First time being a manager? Avoid these mistakes

The excitement of getting promoted and the determination to prove yourself worthy of the position could easily distract you from doing the actual managerial job. Go out with some friends and celebrate; you deserve it for snagging that position. Now that you have the job, let’s focus of doing a great job.

First think about all the things your predecessor didn’t get right. All the things you thought you would do if you got the position. Don’t lose sight of those goals. Write them down if you must. The plan isn’t to just fill an office but to make your time worthwhile. First you need to avoid some common mistakes first time managers make.

  • Don’t let the new position feed your ego

A lot of people once they get promoted lose sight of their goals because they are busy feeding their egos. Keep yourself grounded by viewing your promotion as a rare privilege. See it as an act of faith on the part of your employers and do your best not to fail them. Don’t suddenly start feeling better than everyone else or looking down your nose at people who until recently were your peers.

  • Get into character

When shooting a movie, directors tell the actor or actress to get into character. It means playing the role earnestly. Most people though they’ve been promoted, find it awkward playing the role of ‘boss’. This is understandable. You may find it difficult becoming ‘sir’ or ‘madam’ to people who you used to share lunch with, people who were considered friends at one point. Newsflash; you are the boss! The sooner you start playing that role, sentiments aside, the better. Don’t spend time trying to be everyone’s friend. That’s not what you’re being paid to do. You’re paid to be a manager.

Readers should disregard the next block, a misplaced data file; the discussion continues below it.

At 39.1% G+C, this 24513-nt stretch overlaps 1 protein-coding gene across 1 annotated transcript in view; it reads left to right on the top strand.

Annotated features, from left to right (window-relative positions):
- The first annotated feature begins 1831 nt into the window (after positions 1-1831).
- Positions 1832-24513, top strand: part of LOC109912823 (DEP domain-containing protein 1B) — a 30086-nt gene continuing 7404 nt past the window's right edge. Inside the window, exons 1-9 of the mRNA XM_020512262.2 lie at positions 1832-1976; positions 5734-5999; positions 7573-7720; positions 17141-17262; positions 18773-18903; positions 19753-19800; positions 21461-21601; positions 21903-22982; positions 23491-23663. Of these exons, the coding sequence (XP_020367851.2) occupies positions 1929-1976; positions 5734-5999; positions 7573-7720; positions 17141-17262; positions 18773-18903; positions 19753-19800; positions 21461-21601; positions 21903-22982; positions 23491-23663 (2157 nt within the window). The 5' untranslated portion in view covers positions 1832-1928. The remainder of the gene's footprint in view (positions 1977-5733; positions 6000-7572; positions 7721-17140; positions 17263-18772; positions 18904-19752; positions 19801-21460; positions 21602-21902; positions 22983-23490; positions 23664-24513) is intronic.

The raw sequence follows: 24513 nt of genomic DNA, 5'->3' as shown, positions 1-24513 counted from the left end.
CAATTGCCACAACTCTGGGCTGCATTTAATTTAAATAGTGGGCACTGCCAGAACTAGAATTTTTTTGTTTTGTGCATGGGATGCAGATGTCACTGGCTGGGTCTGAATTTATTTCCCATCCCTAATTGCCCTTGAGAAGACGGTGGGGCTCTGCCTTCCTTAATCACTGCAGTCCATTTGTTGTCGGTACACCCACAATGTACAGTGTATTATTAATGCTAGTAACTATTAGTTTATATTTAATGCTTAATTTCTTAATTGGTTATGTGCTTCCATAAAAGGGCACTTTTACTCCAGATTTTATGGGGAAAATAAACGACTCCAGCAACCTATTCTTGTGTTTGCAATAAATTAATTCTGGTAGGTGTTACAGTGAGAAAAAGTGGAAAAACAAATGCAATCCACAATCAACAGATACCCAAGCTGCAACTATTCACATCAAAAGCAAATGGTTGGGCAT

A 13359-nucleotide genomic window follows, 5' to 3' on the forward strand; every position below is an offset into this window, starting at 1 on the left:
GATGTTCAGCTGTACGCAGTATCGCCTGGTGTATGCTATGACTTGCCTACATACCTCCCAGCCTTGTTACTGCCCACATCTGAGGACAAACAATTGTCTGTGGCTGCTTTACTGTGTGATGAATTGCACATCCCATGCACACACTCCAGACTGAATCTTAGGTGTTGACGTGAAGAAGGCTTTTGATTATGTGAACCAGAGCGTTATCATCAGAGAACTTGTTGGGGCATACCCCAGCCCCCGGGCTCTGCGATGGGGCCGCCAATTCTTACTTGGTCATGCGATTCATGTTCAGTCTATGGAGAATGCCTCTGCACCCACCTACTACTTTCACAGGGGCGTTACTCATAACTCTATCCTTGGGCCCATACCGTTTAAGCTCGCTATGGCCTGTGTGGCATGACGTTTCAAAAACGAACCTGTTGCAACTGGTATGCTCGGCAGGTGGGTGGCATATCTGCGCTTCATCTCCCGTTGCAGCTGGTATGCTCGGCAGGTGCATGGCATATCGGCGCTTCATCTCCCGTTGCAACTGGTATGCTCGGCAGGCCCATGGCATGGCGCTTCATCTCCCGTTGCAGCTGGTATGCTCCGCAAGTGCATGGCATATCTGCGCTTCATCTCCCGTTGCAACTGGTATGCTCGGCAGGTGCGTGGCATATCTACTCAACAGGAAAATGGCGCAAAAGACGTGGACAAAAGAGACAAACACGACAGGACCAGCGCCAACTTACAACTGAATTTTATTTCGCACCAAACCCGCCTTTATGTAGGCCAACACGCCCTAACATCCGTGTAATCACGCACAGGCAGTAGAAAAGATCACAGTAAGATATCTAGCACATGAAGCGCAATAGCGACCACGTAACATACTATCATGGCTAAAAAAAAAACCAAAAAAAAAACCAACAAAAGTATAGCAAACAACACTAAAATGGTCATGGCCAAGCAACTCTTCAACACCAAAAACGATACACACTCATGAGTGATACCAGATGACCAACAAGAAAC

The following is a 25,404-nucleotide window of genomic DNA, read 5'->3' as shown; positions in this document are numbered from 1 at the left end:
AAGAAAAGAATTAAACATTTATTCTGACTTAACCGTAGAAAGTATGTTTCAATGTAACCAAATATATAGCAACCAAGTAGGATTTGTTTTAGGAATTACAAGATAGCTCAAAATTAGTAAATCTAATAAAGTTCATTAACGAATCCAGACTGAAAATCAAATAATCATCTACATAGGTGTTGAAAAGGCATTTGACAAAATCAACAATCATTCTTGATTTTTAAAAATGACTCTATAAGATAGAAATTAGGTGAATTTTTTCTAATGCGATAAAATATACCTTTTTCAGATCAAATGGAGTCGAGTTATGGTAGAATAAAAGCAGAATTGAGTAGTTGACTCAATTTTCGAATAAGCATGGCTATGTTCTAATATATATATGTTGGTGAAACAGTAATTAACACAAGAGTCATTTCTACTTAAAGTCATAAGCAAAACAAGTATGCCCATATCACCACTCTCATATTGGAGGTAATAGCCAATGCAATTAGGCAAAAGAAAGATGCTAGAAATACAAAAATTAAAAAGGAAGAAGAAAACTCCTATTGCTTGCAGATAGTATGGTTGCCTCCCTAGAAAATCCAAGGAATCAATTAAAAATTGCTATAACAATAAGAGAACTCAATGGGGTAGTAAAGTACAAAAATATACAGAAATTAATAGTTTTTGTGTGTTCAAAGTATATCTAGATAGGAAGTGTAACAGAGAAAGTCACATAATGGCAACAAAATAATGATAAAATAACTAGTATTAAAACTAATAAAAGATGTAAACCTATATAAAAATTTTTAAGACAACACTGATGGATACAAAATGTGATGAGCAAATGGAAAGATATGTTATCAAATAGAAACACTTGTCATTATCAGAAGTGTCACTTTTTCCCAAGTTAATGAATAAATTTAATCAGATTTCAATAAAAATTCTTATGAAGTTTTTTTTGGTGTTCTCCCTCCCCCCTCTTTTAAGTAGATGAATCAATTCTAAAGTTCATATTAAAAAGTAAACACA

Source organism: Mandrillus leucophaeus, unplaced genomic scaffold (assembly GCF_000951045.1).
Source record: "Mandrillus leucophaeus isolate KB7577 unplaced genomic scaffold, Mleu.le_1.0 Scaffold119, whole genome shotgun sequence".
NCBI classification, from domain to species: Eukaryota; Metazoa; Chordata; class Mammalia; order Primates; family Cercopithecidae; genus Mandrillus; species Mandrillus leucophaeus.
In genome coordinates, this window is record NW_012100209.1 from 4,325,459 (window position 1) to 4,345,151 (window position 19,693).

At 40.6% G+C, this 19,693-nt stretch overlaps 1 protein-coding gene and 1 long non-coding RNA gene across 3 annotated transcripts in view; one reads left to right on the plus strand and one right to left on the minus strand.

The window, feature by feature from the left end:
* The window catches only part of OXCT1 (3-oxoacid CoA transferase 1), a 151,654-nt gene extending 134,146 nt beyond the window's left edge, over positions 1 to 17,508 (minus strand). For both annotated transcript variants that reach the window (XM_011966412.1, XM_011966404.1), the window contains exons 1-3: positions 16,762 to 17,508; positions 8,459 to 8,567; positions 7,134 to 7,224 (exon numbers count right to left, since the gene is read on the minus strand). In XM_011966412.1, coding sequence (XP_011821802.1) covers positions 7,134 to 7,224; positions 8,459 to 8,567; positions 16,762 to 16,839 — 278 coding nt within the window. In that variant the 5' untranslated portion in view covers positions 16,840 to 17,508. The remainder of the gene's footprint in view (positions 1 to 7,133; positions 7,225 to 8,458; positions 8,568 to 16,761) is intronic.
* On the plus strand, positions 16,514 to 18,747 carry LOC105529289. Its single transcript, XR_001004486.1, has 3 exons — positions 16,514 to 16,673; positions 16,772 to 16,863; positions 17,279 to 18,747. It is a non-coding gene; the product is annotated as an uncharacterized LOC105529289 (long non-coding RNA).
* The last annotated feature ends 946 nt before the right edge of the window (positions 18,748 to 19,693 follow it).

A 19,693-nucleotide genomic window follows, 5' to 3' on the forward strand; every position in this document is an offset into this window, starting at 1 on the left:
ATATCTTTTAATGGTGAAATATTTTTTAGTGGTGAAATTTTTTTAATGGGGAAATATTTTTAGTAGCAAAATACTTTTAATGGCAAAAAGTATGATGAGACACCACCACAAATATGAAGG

• Don’t hoard responsibilities

Most first time managers are guilty of this. Some out of fear (they simply don’t want anyone to be offended when they give them work), and others out of distrust (they don’t want to hand a big assignment to someone who would possible ruin things). This is quite the dilemma. As a manager you have to trust your subordinates enough to delegate assignments or projects to them. It’s your job to assign them to areas where they’ll produce the best result. Don’t try to do everything by yourself; you could be headed for burnout or breakdown.

  • Don’t play favorites

This is a rather tempting situation. Now that you’re one of the higher-ups, you probably want to favor your friends from before regardless of whether they are qualified or not. Being manager does not automatically give you the right or justification to do that. Base your decisions on people’s abilities rather than their closeness or relationship to you.

  • Acknowledge effort

No matter how busy you are, don’t make the mistake of ignoring the efforts of your team members on projects or work in general. Learn to give people a tap in the back for a job well done. It encourages and motivates people to know that their efforts are not only noticed but appreciated as well.

Avoid these mistakes, keep your focus on your goals and you just might find this new position an exciting experience.

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